“I feel any negro if you were honest, would have to say that even in our democracy at present that he is never any one second unconscious of the fact that he is a black American or colored American. He can never be unconscious of it in any part of the United States.” Paul Robeson on the Pacifica Network in 1958.
Paul Robeson (1898-1976) was an American statesmen and artist who spoke out against colonialism, imperialism, and the rights of the oppressed working class globally. Robeson played football, sang, performed around the world, practiced law and much more over the course of his remarkable career.
The son of a slave, Paul Robeson was the third black graduate of Rutgers University. Firm just like his voice he stood with conviction on his beliefs and the bonds he made throughout the global community. He stood for the working class in every nation he visited. Robeson stood solid honorably unmalleable all his days.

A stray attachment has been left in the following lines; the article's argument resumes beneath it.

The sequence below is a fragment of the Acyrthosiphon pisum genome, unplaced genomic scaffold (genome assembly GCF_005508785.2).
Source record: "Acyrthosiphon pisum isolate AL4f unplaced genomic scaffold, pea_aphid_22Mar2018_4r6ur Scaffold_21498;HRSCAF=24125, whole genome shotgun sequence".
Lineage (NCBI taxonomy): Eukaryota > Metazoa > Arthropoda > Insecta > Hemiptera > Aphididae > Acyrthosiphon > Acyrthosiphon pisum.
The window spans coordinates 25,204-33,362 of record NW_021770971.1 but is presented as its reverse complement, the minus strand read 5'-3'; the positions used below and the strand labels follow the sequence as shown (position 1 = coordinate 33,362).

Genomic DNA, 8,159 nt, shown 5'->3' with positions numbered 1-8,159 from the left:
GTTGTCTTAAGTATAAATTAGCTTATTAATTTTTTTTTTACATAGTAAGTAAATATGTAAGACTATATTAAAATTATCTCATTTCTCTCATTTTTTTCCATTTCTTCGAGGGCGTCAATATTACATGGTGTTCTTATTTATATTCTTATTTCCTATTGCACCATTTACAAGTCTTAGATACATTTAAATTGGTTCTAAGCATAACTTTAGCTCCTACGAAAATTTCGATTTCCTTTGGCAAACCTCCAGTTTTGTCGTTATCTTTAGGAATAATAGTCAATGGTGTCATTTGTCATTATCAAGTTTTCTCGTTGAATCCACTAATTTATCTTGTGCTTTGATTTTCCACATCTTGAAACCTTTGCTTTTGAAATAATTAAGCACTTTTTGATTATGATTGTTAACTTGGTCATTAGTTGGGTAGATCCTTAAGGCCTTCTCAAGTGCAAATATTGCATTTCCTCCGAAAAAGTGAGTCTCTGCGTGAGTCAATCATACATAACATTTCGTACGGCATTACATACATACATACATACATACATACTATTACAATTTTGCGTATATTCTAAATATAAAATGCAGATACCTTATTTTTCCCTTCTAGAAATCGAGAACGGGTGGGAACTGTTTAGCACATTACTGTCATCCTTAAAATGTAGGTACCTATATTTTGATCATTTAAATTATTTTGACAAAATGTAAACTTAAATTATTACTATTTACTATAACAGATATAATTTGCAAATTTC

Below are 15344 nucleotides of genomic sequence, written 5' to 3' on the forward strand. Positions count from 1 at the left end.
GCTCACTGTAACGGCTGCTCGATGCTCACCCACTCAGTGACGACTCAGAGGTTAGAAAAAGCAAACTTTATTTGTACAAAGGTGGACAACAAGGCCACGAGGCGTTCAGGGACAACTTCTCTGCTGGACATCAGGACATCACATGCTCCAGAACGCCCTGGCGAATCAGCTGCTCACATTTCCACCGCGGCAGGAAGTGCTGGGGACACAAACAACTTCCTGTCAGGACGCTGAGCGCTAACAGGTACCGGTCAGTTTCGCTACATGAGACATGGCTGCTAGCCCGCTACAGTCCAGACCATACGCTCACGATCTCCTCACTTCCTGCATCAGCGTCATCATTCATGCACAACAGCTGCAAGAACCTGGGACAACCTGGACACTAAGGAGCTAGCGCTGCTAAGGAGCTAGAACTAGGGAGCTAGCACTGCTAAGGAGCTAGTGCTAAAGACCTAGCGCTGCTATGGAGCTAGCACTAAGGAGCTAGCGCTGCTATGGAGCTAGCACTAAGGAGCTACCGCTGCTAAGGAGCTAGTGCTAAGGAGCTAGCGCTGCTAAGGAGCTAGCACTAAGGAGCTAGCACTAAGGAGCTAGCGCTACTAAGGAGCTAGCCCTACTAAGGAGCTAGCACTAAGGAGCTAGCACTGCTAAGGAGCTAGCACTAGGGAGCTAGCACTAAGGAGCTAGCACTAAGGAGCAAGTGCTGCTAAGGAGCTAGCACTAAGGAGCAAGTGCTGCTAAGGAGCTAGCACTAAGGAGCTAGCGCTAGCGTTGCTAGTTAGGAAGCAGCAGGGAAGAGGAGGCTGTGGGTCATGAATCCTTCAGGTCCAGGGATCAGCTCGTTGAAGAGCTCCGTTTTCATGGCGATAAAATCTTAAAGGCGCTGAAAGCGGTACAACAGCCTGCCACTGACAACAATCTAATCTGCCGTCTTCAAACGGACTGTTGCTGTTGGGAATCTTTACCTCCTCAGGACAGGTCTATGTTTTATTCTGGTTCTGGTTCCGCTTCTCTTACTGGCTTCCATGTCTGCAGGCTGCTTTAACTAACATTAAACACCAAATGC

Paul Robeson and his socially impactful career touched far and wide. I first took note of the outspoken bass baritone when I heard Old Man River as a child. Then I observed on the campus of North Carolina A&T State University the theatre name for Paul Robeson. Then a plaque in Wales, followed by a mountain in Russia, my travels introduced me to the black community’s very own Renaissance man. I was mesmerized by the voice and the message. I made the pilgrimage to West Philly, PA to visit his final home. Check back in March for details on the Paul Robeson House.
“Bodies all aching and wracked with pain
Tote that barge and lift that bale
You get a little drunk and you land in jail
I get weary and so sick of trying
I’m tired of living, but I’m feared of dying
And Old Man River, he just keeps rolling along”
Paul Robeson, Jerome Kern, Oscar Ii Hammerstein